The buzz around artificial intelligence (A.I.) continues to rise. But is that buzz translating into a huge A.I. job market? That’s a big question for software engineers, software developers, and anyone else who’s interested in how the increasing adoption of A.I. will impact the job market in the months and years to come.
For tech professionals, the future of work might involve using A.I.-based tools to generate and test code, analyze data, and even market new products. From financial services to manufacturing and retail, artificial intelligence will play an increasingly bigger role.
Which A.I.-related jobs are generating the most job postings at the moment? According to new data on Dice.com, it’s the following:
Some of these jobs (such as data scientist and software engineer) are increasingly A.I.-centric, hence their inclusion on the list. For example, data scientists rely on machine learning and automation to crunch through huge, sometimes messy datasets for crucial insights. Meanwhile, software development could hinge more and more on a new generation of low- and no-code tools, along with generative A.I. products that can write and debug code.
Aside from common tech jobs increasingly depending on A.I. tools, the number of actual postings for A.I. jobs such as machine learning researcher or entry-level A.I. analyst is still relatively small, especially in comparison to well-established tech skills such as programming. As part of its monthly jobs report, CompTIA has a breakdown of the states with the most A.I.-related job postings—and the actual number is relatively miniscule even in gargantuan tech hubs:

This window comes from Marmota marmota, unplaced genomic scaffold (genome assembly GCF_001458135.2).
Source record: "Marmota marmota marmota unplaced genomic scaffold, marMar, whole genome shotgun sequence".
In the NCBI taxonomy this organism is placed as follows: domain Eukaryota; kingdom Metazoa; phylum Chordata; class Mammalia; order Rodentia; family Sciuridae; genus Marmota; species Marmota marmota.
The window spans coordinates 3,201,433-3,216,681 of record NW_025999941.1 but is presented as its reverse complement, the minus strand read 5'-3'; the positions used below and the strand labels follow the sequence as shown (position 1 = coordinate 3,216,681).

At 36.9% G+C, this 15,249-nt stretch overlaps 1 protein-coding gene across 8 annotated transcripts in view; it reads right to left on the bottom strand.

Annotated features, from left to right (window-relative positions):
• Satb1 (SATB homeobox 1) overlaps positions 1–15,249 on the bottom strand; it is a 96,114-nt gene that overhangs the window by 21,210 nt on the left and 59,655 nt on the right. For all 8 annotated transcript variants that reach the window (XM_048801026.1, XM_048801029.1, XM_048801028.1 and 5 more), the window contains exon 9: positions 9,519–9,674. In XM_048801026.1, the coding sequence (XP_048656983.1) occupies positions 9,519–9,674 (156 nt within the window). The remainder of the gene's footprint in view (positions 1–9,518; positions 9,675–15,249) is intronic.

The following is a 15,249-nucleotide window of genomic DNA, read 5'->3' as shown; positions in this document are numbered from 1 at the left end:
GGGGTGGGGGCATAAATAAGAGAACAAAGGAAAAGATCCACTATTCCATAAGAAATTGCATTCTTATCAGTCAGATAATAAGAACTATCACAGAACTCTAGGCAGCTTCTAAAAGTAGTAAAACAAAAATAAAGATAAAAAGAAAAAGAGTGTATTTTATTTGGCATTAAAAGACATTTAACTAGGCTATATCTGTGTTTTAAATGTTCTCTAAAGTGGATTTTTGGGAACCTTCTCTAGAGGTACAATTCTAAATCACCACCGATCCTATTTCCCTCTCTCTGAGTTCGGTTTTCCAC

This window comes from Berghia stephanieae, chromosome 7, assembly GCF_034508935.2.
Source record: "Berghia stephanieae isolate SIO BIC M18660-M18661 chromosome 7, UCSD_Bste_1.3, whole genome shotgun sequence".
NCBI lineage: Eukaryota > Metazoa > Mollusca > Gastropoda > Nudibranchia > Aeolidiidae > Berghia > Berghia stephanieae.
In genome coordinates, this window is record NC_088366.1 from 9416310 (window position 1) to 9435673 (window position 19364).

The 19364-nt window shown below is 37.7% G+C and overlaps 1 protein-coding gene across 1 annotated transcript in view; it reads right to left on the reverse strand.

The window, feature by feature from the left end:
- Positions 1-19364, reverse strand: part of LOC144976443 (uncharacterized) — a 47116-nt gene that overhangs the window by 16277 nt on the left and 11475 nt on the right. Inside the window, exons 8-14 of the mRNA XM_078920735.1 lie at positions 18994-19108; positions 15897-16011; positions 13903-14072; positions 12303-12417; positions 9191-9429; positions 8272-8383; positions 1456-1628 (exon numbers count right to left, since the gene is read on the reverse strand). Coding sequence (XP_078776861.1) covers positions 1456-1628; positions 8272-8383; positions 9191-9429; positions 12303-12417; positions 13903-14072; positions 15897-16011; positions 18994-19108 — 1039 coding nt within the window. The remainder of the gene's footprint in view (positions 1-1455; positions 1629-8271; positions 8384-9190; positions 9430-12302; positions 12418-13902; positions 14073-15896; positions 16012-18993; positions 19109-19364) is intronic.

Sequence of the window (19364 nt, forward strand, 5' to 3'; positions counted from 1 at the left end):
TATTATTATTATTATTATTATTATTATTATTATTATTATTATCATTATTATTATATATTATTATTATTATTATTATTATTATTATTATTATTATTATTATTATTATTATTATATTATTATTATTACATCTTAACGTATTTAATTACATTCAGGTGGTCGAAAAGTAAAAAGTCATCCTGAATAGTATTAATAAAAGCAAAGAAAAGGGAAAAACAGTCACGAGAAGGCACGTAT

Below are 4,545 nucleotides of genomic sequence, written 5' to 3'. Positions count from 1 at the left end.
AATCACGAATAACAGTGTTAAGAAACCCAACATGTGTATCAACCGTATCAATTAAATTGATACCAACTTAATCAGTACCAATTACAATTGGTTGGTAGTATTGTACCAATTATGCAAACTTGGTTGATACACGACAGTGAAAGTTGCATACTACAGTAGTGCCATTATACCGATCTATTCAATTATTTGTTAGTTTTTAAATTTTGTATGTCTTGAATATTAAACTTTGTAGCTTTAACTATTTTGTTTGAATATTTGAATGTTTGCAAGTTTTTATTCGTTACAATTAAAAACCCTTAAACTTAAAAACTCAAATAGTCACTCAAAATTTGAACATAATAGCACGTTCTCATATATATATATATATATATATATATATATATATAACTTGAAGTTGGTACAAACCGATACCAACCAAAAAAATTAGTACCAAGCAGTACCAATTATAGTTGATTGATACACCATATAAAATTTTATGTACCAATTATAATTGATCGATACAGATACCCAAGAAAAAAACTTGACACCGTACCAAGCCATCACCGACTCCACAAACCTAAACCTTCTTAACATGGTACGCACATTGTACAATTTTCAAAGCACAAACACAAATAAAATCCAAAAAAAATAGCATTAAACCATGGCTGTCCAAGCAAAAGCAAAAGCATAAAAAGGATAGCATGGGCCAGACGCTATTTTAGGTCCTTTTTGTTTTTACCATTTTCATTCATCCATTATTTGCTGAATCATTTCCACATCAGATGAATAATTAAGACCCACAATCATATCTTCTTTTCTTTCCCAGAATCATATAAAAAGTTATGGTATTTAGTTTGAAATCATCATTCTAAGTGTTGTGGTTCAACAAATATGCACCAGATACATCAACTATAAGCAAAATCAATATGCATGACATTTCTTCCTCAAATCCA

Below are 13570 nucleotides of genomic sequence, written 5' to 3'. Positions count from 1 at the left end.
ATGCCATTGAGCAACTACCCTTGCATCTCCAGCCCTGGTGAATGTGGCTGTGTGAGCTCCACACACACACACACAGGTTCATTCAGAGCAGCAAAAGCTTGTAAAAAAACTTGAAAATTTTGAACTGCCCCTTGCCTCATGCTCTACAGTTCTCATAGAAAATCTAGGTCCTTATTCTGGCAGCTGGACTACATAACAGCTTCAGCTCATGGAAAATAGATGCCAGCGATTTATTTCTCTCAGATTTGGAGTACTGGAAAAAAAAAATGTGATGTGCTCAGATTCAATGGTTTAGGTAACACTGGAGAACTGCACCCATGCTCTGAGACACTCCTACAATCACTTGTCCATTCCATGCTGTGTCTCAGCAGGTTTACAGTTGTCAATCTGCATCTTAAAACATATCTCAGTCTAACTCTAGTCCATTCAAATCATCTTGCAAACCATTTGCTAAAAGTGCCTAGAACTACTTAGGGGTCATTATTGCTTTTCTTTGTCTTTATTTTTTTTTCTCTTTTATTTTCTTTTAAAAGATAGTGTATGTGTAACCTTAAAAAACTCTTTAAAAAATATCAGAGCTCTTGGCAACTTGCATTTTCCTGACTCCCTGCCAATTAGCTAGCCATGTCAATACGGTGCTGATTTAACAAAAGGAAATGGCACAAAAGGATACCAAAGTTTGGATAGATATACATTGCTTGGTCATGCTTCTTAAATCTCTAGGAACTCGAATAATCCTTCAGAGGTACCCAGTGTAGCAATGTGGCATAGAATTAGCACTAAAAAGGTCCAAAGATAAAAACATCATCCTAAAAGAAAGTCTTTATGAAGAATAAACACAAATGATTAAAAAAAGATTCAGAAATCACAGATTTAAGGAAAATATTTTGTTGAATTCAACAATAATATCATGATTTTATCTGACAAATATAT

While the number of A.I.-related jobs is small, these roles are absolutely critical to organizations that see “smart” apps and services as a vital part of their long-term roadmap. That’s one big reason why jobs that utilize A.I. skills pay so much. O’Reilly estimates the average salary of data and A.I. professionals at $146,000 per year (that’s from 2,778 respondents in the U.S. and 284 in the U.K.); salaries increased an average of 2.25 percent annually. Average compensation was highest in California ($176,000), home to big tech companies that are vacuuming up the best of the best A.I. talent out there.
Moreover, the number of A.I.-related jobs will only rise. According to Burning Glass, for example, jobs that heavily involve machine learning (a critical subset of A.I.) are predicted to grow 76.3 percent over the next 10 years. A recent study of A.I. use-cases showed many companies using artificial intelligence and machine learning in sales, CRM, chatbots, cybersecurity, and marketing automation—all of which touch on millions of technologists’ jobs. If you’re involved in tech, chances are good you’ll use A.I. to do anything from writing code to forecasting trends to problem solving.
In other words, keep an eye on how the artificial intelligence market evolves over the next few years. The technology could end up impacting your current job much sooner than you think. Artificial intelligence in employment is definitely here to stay.